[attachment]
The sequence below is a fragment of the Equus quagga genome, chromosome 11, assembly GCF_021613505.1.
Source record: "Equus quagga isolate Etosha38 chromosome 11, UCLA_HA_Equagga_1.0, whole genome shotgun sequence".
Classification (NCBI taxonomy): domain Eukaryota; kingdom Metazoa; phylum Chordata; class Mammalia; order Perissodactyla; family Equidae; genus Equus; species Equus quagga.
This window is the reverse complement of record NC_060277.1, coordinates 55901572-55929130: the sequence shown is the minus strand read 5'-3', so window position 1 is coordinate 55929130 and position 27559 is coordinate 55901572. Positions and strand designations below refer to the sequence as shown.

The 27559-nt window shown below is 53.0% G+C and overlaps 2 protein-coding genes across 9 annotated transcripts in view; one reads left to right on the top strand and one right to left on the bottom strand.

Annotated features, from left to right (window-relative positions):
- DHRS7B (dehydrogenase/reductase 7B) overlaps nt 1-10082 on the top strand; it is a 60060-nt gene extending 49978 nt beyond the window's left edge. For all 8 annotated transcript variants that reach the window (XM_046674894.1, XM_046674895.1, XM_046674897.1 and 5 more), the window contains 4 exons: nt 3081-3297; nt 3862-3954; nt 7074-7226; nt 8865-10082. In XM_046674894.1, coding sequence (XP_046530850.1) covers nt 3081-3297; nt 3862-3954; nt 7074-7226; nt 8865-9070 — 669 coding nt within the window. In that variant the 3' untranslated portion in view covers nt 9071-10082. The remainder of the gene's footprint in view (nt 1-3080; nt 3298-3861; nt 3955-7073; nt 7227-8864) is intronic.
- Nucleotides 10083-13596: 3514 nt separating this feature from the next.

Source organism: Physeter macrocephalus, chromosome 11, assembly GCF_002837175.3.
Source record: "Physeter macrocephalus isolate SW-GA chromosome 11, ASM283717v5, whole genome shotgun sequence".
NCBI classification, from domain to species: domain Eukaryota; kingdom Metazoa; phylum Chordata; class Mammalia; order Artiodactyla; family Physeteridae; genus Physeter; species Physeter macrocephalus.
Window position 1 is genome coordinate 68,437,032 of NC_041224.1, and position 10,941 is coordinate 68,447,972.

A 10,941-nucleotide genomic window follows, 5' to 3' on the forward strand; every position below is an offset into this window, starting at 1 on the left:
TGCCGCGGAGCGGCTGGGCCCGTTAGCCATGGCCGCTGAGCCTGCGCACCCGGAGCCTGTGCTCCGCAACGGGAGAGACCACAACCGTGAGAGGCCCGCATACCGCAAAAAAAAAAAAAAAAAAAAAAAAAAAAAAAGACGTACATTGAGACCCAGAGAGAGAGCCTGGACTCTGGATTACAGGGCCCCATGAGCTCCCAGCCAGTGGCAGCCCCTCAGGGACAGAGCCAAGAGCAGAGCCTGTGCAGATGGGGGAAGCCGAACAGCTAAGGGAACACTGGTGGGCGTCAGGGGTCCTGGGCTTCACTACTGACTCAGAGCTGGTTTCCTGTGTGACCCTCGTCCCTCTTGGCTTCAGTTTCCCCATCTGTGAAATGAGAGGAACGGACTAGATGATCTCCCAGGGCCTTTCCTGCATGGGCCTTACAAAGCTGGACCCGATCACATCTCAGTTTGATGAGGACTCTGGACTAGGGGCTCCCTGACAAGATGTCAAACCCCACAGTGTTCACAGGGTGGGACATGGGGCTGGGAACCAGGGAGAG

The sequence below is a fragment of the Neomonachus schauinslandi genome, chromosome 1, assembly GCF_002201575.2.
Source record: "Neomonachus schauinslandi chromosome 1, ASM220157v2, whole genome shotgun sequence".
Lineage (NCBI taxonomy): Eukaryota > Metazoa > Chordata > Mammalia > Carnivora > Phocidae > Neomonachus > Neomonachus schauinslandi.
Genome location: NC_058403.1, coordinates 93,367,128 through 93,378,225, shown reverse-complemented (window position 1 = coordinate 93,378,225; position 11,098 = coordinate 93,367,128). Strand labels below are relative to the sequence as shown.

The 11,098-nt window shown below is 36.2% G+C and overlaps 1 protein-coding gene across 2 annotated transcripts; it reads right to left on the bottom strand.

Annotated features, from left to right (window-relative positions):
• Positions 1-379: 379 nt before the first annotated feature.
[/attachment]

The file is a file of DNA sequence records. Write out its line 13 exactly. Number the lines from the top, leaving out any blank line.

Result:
A 10,941-nucleotide genomic window follows, 5' to 3' on the forward strand; every position below is an offset into this window, starting at 1 on the left: